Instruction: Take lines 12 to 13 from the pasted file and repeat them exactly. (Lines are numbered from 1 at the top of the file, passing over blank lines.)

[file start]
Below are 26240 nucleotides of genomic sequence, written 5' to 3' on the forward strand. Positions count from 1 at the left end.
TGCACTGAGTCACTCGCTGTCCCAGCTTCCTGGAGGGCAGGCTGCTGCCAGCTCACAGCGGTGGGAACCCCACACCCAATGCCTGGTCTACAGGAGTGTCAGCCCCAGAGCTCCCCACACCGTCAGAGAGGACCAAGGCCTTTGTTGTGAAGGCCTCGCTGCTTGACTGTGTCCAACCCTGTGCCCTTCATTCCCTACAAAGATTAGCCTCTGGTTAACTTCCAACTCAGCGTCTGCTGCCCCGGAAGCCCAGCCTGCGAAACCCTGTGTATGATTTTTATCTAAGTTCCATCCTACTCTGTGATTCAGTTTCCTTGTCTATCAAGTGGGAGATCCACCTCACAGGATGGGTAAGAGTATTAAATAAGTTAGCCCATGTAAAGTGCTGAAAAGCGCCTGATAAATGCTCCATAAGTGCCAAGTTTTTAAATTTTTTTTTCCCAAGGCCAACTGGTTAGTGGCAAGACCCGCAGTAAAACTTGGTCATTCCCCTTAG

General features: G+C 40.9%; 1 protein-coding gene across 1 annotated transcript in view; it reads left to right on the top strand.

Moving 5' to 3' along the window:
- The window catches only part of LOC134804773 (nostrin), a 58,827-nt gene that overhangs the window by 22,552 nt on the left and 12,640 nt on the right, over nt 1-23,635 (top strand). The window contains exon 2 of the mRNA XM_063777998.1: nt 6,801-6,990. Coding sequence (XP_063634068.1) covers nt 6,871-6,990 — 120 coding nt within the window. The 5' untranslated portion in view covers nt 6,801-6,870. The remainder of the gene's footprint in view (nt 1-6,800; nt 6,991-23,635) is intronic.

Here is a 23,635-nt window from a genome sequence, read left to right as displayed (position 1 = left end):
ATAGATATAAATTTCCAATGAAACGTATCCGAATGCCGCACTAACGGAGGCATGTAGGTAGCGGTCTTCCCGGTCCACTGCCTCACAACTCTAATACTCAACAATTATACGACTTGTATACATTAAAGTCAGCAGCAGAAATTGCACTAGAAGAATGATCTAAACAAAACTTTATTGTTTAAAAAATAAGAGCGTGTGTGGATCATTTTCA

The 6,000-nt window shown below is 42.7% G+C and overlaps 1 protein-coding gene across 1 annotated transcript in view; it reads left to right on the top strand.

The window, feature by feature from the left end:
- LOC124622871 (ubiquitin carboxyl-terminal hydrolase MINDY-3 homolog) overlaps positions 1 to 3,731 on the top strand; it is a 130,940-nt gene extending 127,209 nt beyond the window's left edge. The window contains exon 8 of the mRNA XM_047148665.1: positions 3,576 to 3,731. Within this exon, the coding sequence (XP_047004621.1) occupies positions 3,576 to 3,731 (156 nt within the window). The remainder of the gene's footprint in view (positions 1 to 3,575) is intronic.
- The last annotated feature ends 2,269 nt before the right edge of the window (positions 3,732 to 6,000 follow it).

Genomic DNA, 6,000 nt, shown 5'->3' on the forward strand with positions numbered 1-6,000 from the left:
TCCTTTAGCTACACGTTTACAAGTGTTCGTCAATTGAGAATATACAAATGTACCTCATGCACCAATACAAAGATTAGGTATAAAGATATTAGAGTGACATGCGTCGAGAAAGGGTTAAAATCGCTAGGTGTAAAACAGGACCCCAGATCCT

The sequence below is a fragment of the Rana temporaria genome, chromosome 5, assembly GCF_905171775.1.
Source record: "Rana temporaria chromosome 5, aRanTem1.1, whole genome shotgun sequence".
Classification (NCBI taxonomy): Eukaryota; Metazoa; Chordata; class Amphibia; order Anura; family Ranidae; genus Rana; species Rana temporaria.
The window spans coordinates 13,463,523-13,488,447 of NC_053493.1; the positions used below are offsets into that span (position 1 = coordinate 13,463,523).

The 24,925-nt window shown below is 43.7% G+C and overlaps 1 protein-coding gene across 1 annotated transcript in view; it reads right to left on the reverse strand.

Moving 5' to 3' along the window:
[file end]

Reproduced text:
Genomic DNA, 6,000 nt, shown 5'->3' on the forward strand with positions numbered 1-6,000 from the left:
TCCTTTAGCTACACGTTTACAAGTGTTCGTCAATTGAGAATATACAAATGTACCTCATGCACCAATACAAAGATTAGGTATAAAGATATTAGAGTGACATGCGTCGAGAAAGGGTTAAAATCGCTAGGTGTAAAACAGGACCCCAGATCCT